Based on these findings, the Bulletin highlights the following lessons for policymakers and financial service providers:

  • Commitment devices can help people overcome self-control issues, issues of present-biased preferences, and other barriers to saving. Financial service providers should consider offering commitment savings products alongside traditional savings and loan products to address some of these widespread barriers to saving.  
  • Commitment products should strike a balance between being hard enough to create the desired behavior change but soft enough that they minimize the risk of welfare losses due to overoptimism or unlucky outcomes. Especially for clients with a present bias (the tendency to systematically expect to be more patient than they are in the future), hard commitment devices may be attractive as they create more intense future incentives to save. However, some users do not want to give up access to their savings while using commitment accounts, as doing so may leave them unable to respond to emergencies or unexpected expenses. To increase take-up and ensure clients’ well-being, providers should always allow clients to withdraw their savings in the case of emergency.
  • More rigid commitment devices are most useful for clients who undervalue future outcomes relative to the present and who face competing demands on their savings. Many commitment savings products were especially effective for present-biased individuals. These types of products were also more popular among clients with limited financial decision-making power, as they can help protect their savings balances from demands within their social network. However, because clients do not always understand their behavioral biases and may overestimate their ability to make regular deposits, providers should not impose strict requirements to make deposits into accounts that completely restrict access to savings.
  • It is not always necessary to restrict access to cash for commitment devices to increase savings. “Soft,” purely psychological devices like account labels and reminders can achieve the same goals at a lower cost and with less risk of harm to clients. Overly rigid commitment devices might prevent people from using the savings products if they fear they will not be able to access their savings when needed. When designing commitment savings products, financial service providers should weigh the need for commitment against an individual’s desire for flexibility.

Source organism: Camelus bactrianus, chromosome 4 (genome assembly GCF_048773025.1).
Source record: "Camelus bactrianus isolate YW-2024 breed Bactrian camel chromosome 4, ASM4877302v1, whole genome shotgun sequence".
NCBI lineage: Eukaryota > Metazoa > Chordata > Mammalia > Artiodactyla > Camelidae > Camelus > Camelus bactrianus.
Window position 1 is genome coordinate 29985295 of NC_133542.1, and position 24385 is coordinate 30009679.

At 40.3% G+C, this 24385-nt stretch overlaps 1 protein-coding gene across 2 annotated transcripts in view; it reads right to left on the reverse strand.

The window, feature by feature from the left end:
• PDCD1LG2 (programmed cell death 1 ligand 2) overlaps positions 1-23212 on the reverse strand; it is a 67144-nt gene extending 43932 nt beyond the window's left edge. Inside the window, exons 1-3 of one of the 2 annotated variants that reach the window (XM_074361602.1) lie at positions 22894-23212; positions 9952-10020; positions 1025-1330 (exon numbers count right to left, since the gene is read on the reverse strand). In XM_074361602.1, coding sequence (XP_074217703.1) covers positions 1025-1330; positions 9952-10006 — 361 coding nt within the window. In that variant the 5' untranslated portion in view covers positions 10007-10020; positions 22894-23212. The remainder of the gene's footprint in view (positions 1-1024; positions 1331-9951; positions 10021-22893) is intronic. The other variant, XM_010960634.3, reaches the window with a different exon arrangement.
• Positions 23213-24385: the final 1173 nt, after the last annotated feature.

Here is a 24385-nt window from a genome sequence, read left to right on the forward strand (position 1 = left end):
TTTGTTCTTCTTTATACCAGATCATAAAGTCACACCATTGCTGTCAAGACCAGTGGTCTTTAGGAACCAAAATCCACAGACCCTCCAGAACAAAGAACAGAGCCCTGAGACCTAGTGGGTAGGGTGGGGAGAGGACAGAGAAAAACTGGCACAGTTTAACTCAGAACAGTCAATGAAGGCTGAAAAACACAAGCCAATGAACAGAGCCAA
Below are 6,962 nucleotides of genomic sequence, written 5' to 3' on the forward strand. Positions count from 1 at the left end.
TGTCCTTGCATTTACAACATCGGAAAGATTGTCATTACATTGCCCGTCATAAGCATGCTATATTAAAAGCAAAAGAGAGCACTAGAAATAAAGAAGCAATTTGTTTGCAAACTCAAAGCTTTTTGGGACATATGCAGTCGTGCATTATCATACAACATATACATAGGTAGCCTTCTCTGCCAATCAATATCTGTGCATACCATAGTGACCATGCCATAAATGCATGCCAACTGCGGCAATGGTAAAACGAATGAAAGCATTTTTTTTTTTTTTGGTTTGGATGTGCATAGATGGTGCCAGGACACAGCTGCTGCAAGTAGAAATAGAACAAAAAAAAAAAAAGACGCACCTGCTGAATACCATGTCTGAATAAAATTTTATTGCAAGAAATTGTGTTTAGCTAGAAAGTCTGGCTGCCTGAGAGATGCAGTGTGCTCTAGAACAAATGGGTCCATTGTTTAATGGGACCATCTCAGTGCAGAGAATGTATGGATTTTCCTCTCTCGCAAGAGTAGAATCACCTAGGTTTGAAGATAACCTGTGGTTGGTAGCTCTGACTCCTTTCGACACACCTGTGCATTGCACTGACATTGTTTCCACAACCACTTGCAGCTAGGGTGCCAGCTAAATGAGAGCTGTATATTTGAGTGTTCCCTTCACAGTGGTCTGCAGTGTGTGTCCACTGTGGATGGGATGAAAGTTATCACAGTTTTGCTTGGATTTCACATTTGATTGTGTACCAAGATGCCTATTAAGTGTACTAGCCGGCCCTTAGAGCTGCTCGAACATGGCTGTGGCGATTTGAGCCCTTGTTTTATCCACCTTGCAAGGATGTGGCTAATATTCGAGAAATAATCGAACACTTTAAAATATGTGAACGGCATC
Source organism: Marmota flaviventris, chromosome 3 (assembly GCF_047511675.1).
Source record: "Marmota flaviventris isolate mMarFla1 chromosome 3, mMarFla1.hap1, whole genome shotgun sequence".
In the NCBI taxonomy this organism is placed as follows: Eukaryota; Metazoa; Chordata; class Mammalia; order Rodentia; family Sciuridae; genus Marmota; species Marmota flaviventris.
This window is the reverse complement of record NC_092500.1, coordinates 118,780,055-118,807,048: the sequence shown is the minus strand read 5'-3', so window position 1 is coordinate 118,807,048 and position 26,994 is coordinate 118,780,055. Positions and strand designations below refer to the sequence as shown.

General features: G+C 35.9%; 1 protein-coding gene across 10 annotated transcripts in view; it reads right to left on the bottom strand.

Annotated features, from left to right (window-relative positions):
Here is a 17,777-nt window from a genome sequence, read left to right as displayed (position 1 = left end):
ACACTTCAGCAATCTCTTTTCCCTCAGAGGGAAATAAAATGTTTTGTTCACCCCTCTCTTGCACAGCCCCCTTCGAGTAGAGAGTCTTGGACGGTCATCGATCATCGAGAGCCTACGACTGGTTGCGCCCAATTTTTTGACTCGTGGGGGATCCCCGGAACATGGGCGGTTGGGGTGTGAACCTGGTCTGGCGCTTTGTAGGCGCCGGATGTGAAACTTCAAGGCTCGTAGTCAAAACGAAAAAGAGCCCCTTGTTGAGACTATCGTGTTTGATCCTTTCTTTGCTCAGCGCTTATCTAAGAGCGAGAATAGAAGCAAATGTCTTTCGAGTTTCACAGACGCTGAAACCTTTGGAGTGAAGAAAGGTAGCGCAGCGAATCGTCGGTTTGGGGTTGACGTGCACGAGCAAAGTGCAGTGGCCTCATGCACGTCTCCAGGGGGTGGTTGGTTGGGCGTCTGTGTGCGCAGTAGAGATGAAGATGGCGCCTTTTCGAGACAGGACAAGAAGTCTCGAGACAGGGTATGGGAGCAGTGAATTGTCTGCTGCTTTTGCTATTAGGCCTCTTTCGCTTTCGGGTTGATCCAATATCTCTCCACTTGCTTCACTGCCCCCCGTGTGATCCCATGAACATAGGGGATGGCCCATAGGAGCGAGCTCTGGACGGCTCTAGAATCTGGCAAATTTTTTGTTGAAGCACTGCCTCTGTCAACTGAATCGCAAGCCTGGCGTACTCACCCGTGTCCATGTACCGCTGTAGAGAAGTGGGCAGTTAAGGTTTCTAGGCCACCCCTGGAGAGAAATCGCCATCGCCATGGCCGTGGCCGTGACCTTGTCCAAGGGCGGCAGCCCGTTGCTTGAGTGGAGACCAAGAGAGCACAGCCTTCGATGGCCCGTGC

• Because there is no perfect, one-size-fits-all commitment product, financial service providers should pilot, evaluate, and refine their product offerings using both descriptive statistics from administrative data and randomized evaluations. Financial service providers can contribute to the expanding body of knowledge by examining their own data, studying take-up and usage of products with different features and marketing in the short run, and conducting impact evaluations to measure long-run impact on total savings and well-being. Such research can be win-win, in delivering important lessons that lead to more profitable savings products for the financial institution as well as key insights that help the global community interested in furthering healthy financial inclusion policies.

 

To learn more about the impacts of different commitment savings products, read the Bulletin. Financial service providers interested in measuring the impact of the products they offer to clients should reach out to Emily Romano, Finance sector manager, at [email protected]